Avery Esdaile ’00 started his new job as athletic director for Boston Public Schools on Monday, April 14. Before his recent transition, Esdaile spent 12 years in the Wellesley College Athletic Department.
Ken Still, the former athletic director for Boston Public Schools, retired in October, leaving the schools without an AD for much of the fall and the entire winter season. Esdaile, with a degree in sociology from Wesleyan and a master’s of science in management of sports industries from the University of New Haven, says he is looking forward to being “in a position to hopefully down the line develop a program that infuses some learning and life lessons through athletics” because he hopes to help “kids that participate in athletics not only grow athletically but grow as the people that they are,” according a Boston Globe article.
Esdaile will face challenges through the transition from college to high school including the huge shift in size; at Wellesley he had only one team in each sport but as AD for Boston Public Schools, he has multiple teams participating in each sport. One issue Esdaile is planning to tackle is “the lack of interest in certain sports in the city.”
Less popular sports include hockey and swimming and Esdaile hopes to give students more opportunities to participate in these sports. Speaking about his plans, he states, “Right now, for me to come in and make changes would be foolish. The goal is to get through the year, take that breath, and then start to get ready for next year and look at what are some of things that we can do that make us more efficient or open the lines of communication or deal with anything that will just make what we do in this office here work at a higher level.”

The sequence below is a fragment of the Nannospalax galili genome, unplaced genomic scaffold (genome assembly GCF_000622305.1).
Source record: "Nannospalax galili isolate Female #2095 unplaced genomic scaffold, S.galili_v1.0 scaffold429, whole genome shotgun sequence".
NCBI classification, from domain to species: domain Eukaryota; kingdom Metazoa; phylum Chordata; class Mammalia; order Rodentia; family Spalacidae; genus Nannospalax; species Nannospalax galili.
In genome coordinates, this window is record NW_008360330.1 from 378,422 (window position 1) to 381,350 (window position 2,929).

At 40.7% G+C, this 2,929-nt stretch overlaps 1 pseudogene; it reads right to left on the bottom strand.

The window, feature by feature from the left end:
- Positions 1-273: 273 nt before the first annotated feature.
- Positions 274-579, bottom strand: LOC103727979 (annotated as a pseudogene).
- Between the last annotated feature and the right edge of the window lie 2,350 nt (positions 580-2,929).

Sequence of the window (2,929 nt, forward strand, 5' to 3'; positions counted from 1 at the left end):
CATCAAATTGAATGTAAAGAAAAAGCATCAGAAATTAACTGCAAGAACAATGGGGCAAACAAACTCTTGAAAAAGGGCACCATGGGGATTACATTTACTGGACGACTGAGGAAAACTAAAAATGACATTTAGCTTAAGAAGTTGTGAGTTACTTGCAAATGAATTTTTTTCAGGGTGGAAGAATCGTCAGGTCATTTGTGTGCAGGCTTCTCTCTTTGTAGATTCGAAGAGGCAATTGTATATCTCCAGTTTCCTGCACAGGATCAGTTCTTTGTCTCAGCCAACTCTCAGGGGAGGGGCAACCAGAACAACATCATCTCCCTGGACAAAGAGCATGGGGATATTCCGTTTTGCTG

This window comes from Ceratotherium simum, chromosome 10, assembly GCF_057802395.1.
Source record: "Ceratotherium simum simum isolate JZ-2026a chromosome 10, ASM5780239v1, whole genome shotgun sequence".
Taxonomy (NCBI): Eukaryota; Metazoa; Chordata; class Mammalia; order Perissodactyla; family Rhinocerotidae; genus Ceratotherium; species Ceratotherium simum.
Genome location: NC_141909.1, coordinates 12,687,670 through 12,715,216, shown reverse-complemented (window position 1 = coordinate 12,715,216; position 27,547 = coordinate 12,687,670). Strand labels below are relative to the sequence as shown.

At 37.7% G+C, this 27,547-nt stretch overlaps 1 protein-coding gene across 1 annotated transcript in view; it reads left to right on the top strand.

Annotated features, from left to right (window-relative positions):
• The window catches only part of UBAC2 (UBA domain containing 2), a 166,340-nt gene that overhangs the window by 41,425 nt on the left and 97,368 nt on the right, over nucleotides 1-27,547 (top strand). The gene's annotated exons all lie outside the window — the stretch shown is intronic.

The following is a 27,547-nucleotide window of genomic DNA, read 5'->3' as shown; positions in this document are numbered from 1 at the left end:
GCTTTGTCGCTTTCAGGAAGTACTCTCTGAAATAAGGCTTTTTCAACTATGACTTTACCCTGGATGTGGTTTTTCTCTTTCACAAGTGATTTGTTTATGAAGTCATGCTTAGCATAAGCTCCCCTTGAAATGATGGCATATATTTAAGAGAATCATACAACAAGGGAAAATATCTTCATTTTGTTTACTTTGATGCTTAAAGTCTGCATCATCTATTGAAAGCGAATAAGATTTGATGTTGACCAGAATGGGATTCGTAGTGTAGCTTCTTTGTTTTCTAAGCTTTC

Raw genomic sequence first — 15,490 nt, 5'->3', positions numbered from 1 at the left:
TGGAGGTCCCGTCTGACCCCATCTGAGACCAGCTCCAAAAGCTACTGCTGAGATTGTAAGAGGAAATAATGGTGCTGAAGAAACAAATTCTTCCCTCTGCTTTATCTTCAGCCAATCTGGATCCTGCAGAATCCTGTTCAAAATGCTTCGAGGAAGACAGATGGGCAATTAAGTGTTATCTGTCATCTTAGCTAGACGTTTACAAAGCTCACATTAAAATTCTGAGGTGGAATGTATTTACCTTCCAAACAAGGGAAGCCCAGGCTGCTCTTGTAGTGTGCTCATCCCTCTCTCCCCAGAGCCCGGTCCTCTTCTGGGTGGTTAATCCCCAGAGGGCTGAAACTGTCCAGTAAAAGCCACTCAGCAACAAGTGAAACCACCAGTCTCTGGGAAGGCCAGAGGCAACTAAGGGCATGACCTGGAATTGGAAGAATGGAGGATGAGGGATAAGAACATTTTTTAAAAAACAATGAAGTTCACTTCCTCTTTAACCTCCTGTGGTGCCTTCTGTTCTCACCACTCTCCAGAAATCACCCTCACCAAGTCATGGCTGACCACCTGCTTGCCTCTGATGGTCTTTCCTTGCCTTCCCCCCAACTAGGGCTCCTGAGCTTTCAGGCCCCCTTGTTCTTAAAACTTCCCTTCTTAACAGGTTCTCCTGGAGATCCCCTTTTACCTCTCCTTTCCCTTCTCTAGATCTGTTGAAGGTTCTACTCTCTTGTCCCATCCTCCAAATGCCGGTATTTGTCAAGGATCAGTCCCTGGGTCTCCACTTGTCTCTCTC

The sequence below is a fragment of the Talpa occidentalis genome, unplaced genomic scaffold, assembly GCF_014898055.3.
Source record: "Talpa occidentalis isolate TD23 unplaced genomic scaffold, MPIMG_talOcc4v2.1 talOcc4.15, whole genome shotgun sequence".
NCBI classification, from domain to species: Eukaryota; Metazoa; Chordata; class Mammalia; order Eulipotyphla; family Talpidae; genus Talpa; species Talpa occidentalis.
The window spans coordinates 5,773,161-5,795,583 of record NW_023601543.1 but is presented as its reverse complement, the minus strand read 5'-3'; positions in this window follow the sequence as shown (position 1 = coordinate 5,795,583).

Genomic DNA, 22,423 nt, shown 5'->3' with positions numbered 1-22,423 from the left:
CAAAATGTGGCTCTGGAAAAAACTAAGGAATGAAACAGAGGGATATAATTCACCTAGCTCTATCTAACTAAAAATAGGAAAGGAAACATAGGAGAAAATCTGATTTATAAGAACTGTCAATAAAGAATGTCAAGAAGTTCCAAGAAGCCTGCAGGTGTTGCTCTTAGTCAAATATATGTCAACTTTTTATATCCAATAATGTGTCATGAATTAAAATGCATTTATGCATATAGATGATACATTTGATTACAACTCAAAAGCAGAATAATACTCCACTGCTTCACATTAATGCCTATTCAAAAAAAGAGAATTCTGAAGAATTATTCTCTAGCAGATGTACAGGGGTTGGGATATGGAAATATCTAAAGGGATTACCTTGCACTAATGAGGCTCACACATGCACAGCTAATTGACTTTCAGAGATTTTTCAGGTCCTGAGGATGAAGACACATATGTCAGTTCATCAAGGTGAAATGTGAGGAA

by David Low •
Julia Morrison ’96 has co-produced, co-written and edited a new film, Hank and Asha (website), which opened at the City Cinemas Village East Theater New York City last weekend and will run at the Laemmle NoHo 7 Theater in Los Angeles from April 18–24. This lovely romantic comedy about identity, longing, and the irresistible appeal of entertaining life’s what-ifs was co-written and directed by James Duff, who is also Morrison’s husband.
In the film, an Indian woman (Mahira Kakkar) studying in Prague and a lonely Southerner (Andrew Pastides) living in New York begin an unconventional correspondence through video letters—two strangers searching for human connection in a hyper-connected world. When their relationship develops, they must decide whether or not to meet face to face.
Hank and Asha premiered at the Slamdance Film Festival and won the Audience Award for Best Narrative Feature. Since then it has screened at more than 25 festivals worldwide, and has won 11 awards.
In his New York Times review, Nicolas Rapold writes: “A rare sustained epistolary romance, … this winsome, whisper-thin tale shimmers along with the charming urge to connect and reveal yourself that links its two correspondents. … this is a movie by people who honor the pleasures of waiting, wondering and longing in an instantaneous world.”
NPR interview with Julia Morrison and James E. Duff
Hank and Asha on Facebook